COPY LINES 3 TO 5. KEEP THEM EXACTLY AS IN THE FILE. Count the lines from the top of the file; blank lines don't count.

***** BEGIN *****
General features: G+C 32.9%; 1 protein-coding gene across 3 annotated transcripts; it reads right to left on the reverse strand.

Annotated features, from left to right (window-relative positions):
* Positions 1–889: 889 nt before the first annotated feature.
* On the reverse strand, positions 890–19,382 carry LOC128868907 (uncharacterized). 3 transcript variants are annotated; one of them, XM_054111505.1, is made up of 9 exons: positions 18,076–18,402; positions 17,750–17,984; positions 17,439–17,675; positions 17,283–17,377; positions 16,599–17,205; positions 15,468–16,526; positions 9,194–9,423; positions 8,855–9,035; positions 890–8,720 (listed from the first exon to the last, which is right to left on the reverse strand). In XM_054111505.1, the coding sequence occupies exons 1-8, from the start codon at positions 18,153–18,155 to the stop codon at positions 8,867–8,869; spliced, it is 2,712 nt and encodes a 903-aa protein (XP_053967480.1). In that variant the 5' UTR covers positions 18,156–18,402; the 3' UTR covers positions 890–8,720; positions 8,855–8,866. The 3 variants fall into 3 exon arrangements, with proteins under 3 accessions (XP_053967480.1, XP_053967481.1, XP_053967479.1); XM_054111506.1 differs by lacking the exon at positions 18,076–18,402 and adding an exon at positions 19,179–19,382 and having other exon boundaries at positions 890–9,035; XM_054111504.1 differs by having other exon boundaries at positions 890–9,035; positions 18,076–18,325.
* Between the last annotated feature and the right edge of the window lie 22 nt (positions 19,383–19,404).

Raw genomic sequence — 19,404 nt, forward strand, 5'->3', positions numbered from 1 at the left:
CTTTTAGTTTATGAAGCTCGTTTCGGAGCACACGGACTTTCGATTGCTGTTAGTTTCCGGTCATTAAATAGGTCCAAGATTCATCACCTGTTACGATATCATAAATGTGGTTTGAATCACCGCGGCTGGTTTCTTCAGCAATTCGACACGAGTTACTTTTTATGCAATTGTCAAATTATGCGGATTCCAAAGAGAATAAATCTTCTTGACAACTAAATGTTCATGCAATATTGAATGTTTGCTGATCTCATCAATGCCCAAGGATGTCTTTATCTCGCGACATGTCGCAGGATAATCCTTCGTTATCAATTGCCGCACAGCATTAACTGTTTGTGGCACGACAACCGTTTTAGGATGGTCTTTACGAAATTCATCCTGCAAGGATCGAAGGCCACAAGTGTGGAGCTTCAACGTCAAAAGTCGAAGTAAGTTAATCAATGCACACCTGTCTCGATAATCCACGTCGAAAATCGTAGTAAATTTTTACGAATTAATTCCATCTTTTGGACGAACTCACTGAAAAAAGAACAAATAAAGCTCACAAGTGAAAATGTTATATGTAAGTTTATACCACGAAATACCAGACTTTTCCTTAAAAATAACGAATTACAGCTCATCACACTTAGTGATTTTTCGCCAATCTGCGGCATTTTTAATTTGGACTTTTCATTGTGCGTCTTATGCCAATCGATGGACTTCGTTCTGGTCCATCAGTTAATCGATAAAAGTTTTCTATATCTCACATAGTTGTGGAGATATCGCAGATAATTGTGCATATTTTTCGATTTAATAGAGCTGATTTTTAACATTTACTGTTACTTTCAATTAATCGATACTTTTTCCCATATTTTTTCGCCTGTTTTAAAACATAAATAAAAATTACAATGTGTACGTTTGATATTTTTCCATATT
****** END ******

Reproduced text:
* Positions 1–889: 889 nt before the first annotated feature.
* On the reverse strand, positions 890–19,382 carry LOC128868907 (uncharacterized). 3 transcript variants are annotated; one of them, XM_054111505.1, is made up of 9 exons: positions 18,076–18,402; positions 17,750–17,984; positions 17,439–17,675; positions 17,283–17,377; positions 16,599–17,205; positions 15,468–16,526; positions 9,194–9,423; positions 8,855–9,035; positions 890–8,720 (listed from the first exon to the last, which is right to left on the reverse strand). In XM_054111505.1, the coding sequence occupies exons 1-8, from the start codon at positions 18,153–18,155 to the stop codon at positions 8,867–8,869; spliced, it is 2,712 nt and encodes a 903-aa protein (XP_053967480.1). In that variant the 5' UTR covers positions 18,156–18,402; the 3' UTR covers positions 890–8,720; positions 8,855–8,866. The 3 variants fall into 3 exon arrangements, with proteins under 3 accessions (XP_053967480.1, XP_053967481.1, XP_053967479.1); XM_054111506.1 differs by lacking the exon at positions 18,076–18,402 and adding an exon at positions 19,179–19,382 and having other exon boundaries at positions 890–9,035; XM_054111504.1 differs by having other exon boundaries at positions 890–9,035; positions 18,076–18,325.
* Between the last annotated feature and the right edge of the window lie 22 nt (positions 19,383–19,404).